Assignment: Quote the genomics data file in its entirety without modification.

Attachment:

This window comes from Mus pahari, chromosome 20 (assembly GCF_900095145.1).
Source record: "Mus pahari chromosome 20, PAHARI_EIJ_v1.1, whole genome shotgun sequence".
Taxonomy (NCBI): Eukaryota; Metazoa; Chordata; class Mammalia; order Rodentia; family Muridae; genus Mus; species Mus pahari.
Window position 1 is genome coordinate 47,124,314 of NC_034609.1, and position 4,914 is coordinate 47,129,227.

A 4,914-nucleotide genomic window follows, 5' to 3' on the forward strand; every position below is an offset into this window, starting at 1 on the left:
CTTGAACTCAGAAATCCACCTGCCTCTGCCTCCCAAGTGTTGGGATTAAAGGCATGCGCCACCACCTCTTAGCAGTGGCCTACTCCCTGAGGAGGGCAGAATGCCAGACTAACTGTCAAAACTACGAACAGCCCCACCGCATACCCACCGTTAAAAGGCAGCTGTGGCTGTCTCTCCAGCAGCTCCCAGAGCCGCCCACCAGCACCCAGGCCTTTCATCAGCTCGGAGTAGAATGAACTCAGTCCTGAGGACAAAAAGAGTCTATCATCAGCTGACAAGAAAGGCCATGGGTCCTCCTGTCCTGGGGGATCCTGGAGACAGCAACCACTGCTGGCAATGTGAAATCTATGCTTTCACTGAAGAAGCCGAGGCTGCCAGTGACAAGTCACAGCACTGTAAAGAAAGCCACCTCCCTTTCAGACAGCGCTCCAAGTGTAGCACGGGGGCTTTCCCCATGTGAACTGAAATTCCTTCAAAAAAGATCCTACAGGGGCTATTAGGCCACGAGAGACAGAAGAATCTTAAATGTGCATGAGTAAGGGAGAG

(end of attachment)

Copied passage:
This window comes from Mus pahari, chromosome 20 (assembly GCF_900095145.1).
Source record: "Mus pahari chromosome 20, PAHARI_EIJ_v1.1, whole genome shotgun sequence".
Taxonomy (NCBI): Eukaryota; Metazoa; Chordata; class Mammalia; order Rodentia; family Muridae; genus Mus; species Mus pahari.
Window position 1 is genome coordinate 47,124,314 of NC_034609.1, and position 4,914 is coordinate 47,129,227.

A 4,914-nucleotide genomic window follows, 5' to 3' on the forward strand; every position below is an offset into this window, starting at 1 on the left:
CTTGAACTCAGAAATCCACCTGCCTCTGCCTCCCAAGTGTTGGGATTAAAGGCATGCGCCACCACCTCTTAGCAGTGGCCTACTCCCTGAGGAGGGCAGAATGCCAGACTAACTGTCAAAACTACGAACAGCCCCACCGCATACCCACCGTTAAAAGGCAGCTGTGGCTGTCTCTCCAGCAGCTCCCAGAGCCGCCCACCAGCACCCAGGCCTTTCATCAGCTCGGAGTAGAATGAACTCAGTCCTGAGGACAAAAAGAGTCTATCATCAGCTGACAAGAAAGGCCATGGGTCCTCCTGTCCTGGGGGATCCTGGAGACAGCAACCACTGCTGGCAATGTGAAATCTATGCTTTCACTGAAGAAGCCGAGGCTGCCAGTGACAAGTCACAGCACTGTAAAGAAAGCCACCTCCCTTTCAGACAGCGCTCCAAGTGTAGCACGGGGGCTTTCCCCATGTGAACTGAAATTCCTTCAAAAAAGATCCTACAGGGGCTATTAGGCCACGAGAGACAGAAGAATCTTAAATGTGCATGAGTAAGGGAGAG